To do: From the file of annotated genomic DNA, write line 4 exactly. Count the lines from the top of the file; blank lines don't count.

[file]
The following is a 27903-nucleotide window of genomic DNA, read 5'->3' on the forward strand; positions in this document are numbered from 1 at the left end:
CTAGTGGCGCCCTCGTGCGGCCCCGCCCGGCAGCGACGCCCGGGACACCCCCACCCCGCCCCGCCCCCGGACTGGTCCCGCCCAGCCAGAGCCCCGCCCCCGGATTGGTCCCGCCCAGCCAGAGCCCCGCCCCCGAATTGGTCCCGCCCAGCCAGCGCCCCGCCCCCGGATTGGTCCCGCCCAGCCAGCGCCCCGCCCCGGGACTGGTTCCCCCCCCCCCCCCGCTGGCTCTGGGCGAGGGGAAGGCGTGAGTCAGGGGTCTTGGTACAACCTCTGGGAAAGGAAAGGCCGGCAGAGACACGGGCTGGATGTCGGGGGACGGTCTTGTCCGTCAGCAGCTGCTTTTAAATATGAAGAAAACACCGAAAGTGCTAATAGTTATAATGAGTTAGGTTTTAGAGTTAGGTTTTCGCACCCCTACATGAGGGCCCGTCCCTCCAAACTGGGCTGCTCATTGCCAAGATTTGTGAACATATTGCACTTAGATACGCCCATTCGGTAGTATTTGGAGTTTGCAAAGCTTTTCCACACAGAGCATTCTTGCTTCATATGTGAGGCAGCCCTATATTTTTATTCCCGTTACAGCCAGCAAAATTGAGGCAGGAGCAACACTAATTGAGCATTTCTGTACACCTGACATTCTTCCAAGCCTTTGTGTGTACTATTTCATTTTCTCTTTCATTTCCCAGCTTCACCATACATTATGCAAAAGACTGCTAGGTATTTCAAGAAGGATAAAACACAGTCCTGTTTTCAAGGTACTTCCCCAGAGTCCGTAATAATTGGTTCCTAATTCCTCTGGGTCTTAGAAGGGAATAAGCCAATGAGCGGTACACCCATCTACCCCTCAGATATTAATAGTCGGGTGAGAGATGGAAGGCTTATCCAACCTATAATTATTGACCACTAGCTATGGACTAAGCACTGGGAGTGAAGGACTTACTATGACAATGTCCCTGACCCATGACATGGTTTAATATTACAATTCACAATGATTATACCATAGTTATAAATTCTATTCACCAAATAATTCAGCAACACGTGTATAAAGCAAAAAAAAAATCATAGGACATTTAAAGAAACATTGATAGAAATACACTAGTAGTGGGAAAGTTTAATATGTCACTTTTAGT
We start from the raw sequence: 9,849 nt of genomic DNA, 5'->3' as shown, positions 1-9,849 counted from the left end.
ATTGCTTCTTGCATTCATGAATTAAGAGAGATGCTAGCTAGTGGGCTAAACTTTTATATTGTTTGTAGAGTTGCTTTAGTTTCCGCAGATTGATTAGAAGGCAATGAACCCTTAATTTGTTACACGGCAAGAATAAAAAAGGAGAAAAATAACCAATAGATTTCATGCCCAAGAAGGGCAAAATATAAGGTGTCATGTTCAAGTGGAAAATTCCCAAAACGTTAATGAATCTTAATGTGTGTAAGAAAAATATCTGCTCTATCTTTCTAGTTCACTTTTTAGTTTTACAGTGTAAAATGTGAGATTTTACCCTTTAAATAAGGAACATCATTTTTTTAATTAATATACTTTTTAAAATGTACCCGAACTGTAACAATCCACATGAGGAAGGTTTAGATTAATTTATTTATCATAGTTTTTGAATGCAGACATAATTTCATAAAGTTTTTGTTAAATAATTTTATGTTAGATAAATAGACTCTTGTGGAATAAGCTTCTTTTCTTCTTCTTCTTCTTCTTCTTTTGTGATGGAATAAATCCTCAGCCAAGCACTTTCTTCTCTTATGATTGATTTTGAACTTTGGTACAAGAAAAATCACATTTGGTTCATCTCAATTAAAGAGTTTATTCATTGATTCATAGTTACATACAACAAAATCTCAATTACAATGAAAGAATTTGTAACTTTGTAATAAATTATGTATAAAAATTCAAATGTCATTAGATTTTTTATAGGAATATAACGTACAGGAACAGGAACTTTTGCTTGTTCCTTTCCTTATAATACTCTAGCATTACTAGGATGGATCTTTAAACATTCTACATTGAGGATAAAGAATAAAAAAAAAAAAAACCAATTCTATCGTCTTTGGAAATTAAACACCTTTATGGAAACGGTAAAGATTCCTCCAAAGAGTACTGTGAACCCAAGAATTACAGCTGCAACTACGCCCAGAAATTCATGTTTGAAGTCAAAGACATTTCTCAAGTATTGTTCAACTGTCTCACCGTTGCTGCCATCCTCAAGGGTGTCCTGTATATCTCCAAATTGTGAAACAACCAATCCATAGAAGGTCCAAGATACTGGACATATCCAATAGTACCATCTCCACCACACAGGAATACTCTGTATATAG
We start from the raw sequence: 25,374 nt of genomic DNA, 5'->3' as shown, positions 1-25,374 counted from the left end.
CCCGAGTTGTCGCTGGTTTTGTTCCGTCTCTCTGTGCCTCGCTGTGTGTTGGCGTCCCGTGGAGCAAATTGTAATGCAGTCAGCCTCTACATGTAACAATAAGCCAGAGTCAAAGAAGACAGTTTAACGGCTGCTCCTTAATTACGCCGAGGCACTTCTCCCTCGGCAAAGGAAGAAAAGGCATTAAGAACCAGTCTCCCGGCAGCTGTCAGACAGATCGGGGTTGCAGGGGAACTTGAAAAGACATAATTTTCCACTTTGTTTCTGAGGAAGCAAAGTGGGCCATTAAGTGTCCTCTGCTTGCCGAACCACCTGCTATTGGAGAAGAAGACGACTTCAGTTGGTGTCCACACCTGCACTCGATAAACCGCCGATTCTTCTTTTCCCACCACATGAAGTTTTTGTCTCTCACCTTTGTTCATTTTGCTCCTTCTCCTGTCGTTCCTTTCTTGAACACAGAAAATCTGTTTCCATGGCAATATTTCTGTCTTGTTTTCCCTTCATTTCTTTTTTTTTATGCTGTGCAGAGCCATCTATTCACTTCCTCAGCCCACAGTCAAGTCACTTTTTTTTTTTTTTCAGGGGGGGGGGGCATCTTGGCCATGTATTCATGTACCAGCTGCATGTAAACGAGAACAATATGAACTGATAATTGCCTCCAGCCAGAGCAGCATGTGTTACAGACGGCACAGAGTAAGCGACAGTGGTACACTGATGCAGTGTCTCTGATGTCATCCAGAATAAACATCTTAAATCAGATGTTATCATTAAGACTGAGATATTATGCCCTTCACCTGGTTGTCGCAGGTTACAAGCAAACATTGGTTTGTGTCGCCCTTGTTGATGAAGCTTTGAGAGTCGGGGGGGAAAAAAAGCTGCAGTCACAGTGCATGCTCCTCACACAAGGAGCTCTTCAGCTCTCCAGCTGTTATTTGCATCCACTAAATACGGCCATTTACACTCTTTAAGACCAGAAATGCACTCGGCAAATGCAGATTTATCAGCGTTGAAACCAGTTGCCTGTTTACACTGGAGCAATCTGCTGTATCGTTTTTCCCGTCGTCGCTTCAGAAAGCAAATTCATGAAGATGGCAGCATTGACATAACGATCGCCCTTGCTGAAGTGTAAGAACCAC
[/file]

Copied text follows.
ATTGCTTCTTGCATTCATGAATTAAGAGAGATGCTAGCTAGTGGGCTAAACTTTTATATTGTTTGTAGAGTTGCTTTAGTTTCCGCAGATTGATTAGAAGGCAATGAACCCTTAATTTGTTACACGGCAAGAATAAAAAAGGAGAAAAATAACCAATAGATTTCATGCCCAAGAAGGGCAAAATATAAGGTGTCATGTTCAAGTGGAAAATTCCCAAAACGTTAATGAATCTTAATGTGTGTAAGAAAAATATCTGCTCTATCTTTCTAGTTCACTTTTTAGTTTTACAGTGTAAAATGTGAGATTTTACCCTTTAAATAAGGAACATCATTTTTTTAATTAATATACTTTTTAAAATGTACCCGAACTGTAACAATCCACATGAGGAAGGTTTAGATTAATTTATTTATCATAGTTTTTGAATGCAGACATAATTTCATAAAGTTTTTGTTAAATAATTTTATGTTAGATAAATAGACTCTTGTGGAATAAGCTTCTTTTCTTCTTCTTCTTCTTCTTCTTTTGTGATGGAATAAATCCTCAGCCAAGCACTTTCTTCTCTTATGATTGATTTTGAACTTTGGTACAAGAAAAATCACATTTGGTTCATCTCAATTAAAGAGTTTATTCATTGATTCATAGTTACATACAACAAAATCTCAATTACAATGAAAGAATTTGTAACTTTGTAATAAATTATGTATAAAAATTCAAATGTCATTAGATTTTTTATAGGAATATAACGTACAGGAACAGGAACTTTTGCTTGTTCCTTTCCTTATAATACTCTAGCATTACTAGGATGGATCTTTAAACATTCTACATTGAGGATAAAGAATAAAAAAAAAAAAAACCAATTCTATCGTCTTTGGAAATTAAACACCTTTATGGAAACGGTAAAGATTCCTCCAAAGAGTACTGTGAACCCAAGAATTACAGCTGCAACTACGCCCAGAAATTCATGTTTGAAGTCAAAGACATTTCTCAAGTATTGTTCAACTGTCTCACCGTTGCTGCCATCCTCAAGGGTGTCCTGTATATCTCCAAATTGTGAAACAACCAATCCATAGAAGGTCCAAGATACTGGACATATCCAATAGTACCATCTCCACCACACAGGAATACTCTGTATATAG